A bill to permanently extend telehealth regulations is still underway in the House, although its bipartisan support indicates a promising outcome. The Protecting Access to Post-COVID-19 Telehealth Act, introduced by the House Telehealth Caucus in July, was applauded by many healthcare groups, many of whom had recently signed a letter pushing for relaxed telehealth regulations, particularly for Medicare beneficiaries. The letter, supported by organizations such as Stanford Health Care and HIMSS, cited 4 main priorities, including the elimination of originating site restrictions and ensuring access to underserved communities, all of which are addressed in the bill in some capacity. The mix of Democrat and Republican members of the Telehealth Caucus helped garner swift, bipartisan support for the proposed legislation as well.
Congress and Centers for Medicare & Medicaid Services (CMS) passed several measures at the beginning of the pandemic that allowed greater flexibility for virtual care delivery, but new legislation would be required in order to permanently implement those changes. Up until recently, Medicare had been notoriously restrictive in terms of telehealth reimbursement; CMS would typically cover telehealth services only in regions that were federally designated as health-professional shortage areas, or in other select remote locations. Those with certain conditions, such as end stage renal disease, were also exempt.
But the unprecedented demand for virtual care in light of COVID-19 has reinforced the need for adequate, long-term payments and coverage for all patients and providers. According to the letter, telehealth adoption soared 4300% in March 2020, and policy flexibility passed earlier in the year allowed 11.3 million beneficiaries to be able to access high-quality telehealth services in mid-April alone.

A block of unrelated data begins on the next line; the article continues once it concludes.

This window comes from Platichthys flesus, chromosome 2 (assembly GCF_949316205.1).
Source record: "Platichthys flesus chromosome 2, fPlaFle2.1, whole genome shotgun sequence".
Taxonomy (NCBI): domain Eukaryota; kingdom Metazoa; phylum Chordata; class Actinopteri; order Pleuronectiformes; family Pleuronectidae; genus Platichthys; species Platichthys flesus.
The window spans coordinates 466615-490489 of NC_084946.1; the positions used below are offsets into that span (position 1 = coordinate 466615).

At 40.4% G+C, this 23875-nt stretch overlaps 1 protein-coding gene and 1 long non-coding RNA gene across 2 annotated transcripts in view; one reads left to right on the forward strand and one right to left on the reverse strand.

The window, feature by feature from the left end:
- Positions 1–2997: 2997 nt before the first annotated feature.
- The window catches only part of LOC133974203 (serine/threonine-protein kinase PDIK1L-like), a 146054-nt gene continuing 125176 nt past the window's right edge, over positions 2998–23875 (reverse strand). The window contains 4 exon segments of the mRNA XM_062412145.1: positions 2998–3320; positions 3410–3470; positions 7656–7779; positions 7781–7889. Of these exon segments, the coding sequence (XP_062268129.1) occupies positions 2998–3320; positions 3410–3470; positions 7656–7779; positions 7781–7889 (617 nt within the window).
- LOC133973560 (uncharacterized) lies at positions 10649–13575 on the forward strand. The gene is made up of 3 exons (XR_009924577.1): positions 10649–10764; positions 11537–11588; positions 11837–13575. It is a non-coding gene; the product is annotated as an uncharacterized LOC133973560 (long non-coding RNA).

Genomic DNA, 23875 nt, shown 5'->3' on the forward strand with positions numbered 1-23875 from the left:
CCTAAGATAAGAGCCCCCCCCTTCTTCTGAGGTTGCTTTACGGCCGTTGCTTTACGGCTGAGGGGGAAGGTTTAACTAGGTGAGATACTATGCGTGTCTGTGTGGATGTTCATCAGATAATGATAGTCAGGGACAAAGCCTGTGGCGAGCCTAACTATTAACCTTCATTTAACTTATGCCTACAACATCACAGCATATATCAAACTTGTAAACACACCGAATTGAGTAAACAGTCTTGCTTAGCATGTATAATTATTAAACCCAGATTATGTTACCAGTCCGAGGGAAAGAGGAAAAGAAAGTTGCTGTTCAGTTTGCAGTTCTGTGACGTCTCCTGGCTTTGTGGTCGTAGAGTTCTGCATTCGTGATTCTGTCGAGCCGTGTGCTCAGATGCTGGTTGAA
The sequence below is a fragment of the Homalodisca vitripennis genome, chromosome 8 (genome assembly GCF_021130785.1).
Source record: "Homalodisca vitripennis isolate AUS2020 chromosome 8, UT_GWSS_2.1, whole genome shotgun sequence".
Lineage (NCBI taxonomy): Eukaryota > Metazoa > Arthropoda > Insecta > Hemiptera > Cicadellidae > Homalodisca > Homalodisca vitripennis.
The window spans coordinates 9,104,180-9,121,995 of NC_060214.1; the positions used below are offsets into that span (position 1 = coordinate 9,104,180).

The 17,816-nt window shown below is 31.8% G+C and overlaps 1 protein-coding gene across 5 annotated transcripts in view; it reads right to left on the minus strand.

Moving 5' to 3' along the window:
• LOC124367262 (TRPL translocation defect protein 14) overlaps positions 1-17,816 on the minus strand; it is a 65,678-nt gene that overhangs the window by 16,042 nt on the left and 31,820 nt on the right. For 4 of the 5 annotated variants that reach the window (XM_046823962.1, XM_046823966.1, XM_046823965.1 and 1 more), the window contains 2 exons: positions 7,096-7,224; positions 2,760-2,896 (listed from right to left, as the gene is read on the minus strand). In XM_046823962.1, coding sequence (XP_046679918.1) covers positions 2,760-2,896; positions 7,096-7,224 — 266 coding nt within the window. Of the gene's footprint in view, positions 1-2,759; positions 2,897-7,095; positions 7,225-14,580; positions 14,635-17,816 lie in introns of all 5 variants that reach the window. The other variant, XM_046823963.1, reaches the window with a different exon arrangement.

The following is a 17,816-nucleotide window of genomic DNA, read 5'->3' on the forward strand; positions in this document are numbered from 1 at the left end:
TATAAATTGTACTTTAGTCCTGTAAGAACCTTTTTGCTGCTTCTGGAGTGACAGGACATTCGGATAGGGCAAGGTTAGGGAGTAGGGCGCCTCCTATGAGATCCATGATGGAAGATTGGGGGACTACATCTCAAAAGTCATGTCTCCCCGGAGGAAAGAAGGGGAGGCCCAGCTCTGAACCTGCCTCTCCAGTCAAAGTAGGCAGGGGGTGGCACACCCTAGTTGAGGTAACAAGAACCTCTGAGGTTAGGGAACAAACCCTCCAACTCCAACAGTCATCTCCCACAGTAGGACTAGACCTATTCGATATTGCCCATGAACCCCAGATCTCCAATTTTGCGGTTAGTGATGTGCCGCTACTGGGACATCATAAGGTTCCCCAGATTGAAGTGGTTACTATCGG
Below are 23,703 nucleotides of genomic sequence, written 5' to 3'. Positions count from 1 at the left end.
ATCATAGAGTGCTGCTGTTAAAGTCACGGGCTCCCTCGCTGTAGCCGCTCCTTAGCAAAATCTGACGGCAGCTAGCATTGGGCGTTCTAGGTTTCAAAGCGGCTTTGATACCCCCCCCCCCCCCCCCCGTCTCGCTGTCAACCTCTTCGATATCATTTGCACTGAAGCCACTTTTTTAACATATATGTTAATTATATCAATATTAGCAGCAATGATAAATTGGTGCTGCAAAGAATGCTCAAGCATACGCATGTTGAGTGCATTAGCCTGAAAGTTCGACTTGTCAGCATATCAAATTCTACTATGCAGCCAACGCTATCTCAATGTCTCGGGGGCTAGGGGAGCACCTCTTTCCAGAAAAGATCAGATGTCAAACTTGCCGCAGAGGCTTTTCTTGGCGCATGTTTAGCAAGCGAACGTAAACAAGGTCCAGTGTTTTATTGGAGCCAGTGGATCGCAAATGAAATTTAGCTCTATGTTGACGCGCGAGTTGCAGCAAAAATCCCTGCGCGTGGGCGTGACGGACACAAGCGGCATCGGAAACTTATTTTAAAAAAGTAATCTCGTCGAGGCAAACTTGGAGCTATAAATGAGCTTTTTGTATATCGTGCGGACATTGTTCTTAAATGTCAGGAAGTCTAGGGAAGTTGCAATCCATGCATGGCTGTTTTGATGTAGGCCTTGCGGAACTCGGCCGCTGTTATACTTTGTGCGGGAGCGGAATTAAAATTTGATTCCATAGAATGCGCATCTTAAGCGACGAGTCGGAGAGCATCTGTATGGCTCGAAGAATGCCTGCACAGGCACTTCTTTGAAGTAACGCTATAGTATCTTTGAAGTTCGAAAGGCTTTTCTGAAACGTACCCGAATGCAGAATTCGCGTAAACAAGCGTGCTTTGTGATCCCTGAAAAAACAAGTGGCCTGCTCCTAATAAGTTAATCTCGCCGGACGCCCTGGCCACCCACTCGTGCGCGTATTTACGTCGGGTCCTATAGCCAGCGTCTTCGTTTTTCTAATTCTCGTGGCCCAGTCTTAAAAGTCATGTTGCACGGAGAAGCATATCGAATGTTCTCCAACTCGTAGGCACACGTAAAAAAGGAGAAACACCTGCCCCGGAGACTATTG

Rep. Mike Thompson, D-Calif., introduced the bill that addresses most of these concerns. It would end most geographic restrictions on virtual care and require CMS to continue reimbursing for telehealth services 90 days after the end of the pandemic. In addition, it would also loosen regulations on other originating sites starting on December 31, 2020, and the US Department of Health & Human Services (HHS) would be required to conduct a study on the use of telehealth during COVID-19.
According to Thompson, the proposed legislation would “expand the use of this proven practice for seniors and those on Medicare and ensure that telehealth care be used during future disasters and emergencies. We know telehealth can be an essential bridge in delivering care, particularly during a crisis and today we are working to ensure telehealth continues in a post-Coronavirus world.” The bill currently sits in the Energy & Commerce and Ways & Means Committees.
The president signed an executive order a week after the bill was introduced that mirrors most of the concerns in the letter and Thompson’s bill. CMS has also announced proposals that would also reduce clinician burden for virtual access, particularly for those serving rural communities.
While increasing access by way of virtual care still has many gaps, there is reason to be optimistic about new regulations heading in the right direction.